For instance, if you install aerobars, you can compare your average speed riding on the flat handlebar vs riding on the aerobars.

Clean and lube your chain

If your chain is dirty, it’s going to slow you down. You’ll be wasting effort on every single pedal stroke.

Clean your chain and put some fresh lube on there! (May I suggest Dumonde Tech Lite lube.)

Try clipless pedals

Your hybrid probably came with flat pedals made of slippery plastic. It’s hard to get a good grip on these, which means it’s harder to apply power to your pedal stroke.

If you’re up for it, try clipless pedals and shoes. The shoes lock into the pedals securely, allowing you to pedal powerfully.

(You could also try adding toe straps, which is cheaper, but not quite as effective.)

Change your gearing

If you find yourself regularly spinning out your high gears, it may be worth considering a new cassette and/or chainrings. Higher gears mean higher speeds and increased maximum speed.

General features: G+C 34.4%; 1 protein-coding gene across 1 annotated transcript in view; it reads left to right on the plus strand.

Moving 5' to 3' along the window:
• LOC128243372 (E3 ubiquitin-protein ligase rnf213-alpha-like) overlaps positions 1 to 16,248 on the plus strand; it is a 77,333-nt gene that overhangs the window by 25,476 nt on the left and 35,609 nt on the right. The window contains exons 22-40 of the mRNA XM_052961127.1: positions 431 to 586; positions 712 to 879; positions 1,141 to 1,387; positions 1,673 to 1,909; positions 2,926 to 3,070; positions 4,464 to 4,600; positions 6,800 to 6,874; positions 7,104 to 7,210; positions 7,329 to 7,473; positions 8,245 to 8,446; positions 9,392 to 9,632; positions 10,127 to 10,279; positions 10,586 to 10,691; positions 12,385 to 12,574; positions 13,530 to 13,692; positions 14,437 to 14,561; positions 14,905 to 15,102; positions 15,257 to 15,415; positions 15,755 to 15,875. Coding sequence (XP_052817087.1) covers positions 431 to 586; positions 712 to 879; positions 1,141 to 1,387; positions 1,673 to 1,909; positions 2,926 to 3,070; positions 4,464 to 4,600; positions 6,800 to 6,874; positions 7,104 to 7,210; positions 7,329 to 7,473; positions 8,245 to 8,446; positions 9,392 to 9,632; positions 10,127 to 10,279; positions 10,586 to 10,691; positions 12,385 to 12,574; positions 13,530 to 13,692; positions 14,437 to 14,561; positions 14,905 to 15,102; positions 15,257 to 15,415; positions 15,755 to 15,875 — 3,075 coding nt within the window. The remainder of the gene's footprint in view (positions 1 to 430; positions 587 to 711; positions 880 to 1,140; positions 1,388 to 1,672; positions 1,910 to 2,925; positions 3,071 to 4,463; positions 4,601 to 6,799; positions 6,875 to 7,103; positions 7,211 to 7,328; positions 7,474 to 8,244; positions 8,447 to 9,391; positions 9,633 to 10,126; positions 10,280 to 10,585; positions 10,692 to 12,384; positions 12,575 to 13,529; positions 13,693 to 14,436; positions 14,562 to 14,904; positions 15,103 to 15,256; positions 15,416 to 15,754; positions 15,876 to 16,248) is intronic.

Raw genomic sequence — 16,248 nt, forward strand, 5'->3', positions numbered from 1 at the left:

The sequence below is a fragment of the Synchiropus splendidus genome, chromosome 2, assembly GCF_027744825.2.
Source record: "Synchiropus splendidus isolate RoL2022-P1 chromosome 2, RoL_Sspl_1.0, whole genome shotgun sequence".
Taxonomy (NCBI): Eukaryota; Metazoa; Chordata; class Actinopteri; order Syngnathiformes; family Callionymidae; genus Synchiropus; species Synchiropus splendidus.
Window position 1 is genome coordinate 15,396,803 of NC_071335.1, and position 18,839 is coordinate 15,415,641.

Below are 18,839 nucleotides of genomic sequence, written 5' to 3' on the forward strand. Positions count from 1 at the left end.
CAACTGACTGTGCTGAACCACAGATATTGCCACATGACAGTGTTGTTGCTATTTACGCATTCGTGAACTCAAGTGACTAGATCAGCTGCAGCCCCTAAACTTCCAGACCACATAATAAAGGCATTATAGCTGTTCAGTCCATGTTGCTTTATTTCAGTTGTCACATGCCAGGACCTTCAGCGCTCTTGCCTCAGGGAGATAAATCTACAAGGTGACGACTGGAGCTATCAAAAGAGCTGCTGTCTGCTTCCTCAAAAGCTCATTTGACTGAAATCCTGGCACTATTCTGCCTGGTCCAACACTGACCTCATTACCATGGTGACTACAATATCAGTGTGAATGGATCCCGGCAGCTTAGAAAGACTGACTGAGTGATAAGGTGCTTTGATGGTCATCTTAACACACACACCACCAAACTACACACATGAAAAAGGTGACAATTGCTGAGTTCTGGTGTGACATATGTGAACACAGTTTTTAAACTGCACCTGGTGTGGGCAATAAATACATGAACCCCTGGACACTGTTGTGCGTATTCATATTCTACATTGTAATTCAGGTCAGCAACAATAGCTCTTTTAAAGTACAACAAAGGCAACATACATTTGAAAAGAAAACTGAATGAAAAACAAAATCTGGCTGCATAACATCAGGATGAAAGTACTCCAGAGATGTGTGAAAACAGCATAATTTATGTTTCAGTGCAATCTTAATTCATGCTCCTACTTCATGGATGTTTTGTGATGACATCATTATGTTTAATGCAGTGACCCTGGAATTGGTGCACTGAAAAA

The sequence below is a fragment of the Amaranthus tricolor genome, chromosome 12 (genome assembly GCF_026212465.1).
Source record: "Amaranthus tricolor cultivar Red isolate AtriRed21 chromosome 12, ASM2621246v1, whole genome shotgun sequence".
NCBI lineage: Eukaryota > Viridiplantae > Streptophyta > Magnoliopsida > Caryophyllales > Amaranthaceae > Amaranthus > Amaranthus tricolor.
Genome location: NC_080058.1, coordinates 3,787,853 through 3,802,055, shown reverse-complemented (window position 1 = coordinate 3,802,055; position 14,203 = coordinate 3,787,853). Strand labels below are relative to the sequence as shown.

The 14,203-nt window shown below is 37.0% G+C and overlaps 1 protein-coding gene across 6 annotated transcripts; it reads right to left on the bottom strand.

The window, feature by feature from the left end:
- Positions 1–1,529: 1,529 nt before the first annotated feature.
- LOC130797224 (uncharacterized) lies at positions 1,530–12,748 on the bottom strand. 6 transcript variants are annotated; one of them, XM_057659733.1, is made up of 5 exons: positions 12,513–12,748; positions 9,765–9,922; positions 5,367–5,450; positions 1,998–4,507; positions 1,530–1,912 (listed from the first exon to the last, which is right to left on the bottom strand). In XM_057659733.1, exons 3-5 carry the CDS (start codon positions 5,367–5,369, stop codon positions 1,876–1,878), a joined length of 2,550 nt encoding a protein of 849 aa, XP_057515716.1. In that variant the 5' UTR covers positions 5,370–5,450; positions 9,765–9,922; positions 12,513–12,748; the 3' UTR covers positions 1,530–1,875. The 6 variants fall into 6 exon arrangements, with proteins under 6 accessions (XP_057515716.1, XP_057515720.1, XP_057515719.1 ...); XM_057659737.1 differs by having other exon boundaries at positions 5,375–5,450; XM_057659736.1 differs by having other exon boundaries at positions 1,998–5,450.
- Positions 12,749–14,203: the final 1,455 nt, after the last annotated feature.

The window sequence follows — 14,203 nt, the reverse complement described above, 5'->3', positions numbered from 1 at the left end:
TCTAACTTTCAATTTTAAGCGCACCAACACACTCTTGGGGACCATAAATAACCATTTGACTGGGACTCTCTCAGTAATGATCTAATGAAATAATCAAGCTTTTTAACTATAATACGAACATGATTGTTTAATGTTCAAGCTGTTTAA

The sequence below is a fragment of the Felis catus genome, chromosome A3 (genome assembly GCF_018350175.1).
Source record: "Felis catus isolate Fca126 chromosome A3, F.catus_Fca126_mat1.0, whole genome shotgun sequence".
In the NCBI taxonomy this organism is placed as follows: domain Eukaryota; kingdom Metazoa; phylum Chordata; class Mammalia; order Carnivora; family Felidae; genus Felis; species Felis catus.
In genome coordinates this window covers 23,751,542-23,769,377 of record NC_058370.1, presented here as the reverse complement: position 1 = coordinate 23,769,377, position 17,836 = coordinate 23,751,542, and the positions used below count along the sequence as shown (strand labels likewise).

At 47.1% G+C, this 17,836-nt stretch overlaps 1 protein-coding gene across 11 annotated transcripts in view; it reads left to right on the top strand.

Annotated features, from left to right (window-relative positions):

These higher gears could help you keep pedaling on downhills and maintain speed as you go into the next uphill.

Changing your bike’s gearing is not super difficult, but it can be tricky. You need to be aware of the maximum capacities your derailleurs can handle. It’s probably not worth it on its own, but if your cassette is worn out and needs replaced, that could be an opportunity to make a change.

Remove accessories

Your bike might have quite a few accessories attached: racks, bags, fenders, etc. If you don’t use them, remove them!

Removing this dead weight is like getting free speed. It’s not going to make a huge difference, but it counts.

Lose weight

What might be even better than lowering your bike weight is lowering your own body weight. It’s easier said than done, but consider losing weight.

If you have to ride lots of hills, extra weight makes it much tougher, whether that weight is on your bike or on your body.